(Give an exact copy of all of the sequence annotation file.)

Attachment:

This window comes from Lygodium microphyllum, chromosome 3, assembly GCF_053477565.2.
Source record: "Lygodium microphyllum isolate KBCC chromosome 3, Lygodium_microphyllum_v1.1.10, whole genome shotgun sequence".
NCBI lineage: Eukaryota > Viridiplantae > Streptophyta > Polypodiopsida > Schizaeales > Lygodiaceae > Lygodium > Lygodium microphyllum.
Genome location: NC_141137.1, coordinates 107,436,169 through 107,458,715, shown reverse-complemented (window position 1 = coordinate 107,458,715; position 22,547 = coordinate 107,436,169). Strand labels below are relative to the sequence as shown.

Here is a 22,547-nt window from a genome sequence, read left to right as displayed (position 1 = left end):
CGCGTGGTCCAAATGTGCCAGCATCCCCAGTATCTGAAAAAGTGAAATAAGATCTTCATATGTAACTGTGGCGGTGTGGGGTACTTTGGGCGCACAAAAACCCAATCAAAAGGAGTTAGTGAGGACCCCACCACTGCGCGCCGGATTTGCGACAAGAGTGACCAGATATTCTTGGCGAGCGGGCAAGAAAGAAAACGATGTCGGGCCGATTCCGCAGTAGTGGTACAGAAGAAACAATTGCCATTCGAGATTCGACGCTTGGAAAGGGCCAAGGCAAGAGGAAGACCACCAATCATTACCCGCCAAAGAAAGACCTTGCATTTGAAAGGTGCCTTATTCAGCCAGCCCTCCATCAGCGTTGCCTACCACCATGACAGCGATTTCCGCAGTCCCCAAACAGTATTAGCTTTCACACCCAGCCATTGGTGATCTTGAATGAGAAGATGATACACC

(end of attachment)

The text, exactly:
This window comes from Lygodium microphyllum, chromosome 3, assembly GCF_053477565.2.
Source record: "Lygodium microphyllum isolate KBCC chromosome 3, Lygodium_microphyllum_v1.1.10, whole genome shotgun sequence".
NCBI lineage: Eukaryota > Viridiplantae > Streptophyta > Polypodiopsida > Schizaeales > Lygodiaceae > Lygodium > Lygodium microphyllum.
Genome location: NC_141137.1, coordinates 107,436,169 through 107,458,715, shown reverse-complemented (window position 1 = coordinate 107,458,715; position 22,547 = coordinate 107,436,169). Strand labels below are relative to the sequence as shown.

Here is a 22,547-nt window from a genome sequence, read left to right as displayed (position 1 = left end):
CGCGTGGTCCAAATGTGCCAGCATCCCCAGTATCTGAAAAAGTGAAATAAGATCTTCATATGTAACTGTGGCGGTGTGGGGTACTTTGGGCGCACAAAAACCCAATCAAAAGGAGTTAGTGAGGACCCCACCACTGCGCGCCGGATTTGCGACAAGAGTGACCAGATATTCTTGGCGAGCGGGCAAGAAAGAAAACGATGTCGGGCCGATTCCGCAGTAGTGGTACAGAAGAAACAATTGCCATTCGAGATTCGACGCTTGGAAAGGGCCAAGGCAAGAGGAAGACCACCAATCATTACCCGCCAAAGAAAGACCTTGCATTTGAAAGGTGCCTTATTCAGCCAGCCCTCCATCAGCGTTGCCTACCACCATGACAGCGATTTCCGCAGTCCCCAAACAGTATTAGCTTTCACACCCAGCCATTGGTGATCTTGAATGAGAAGATGATACACC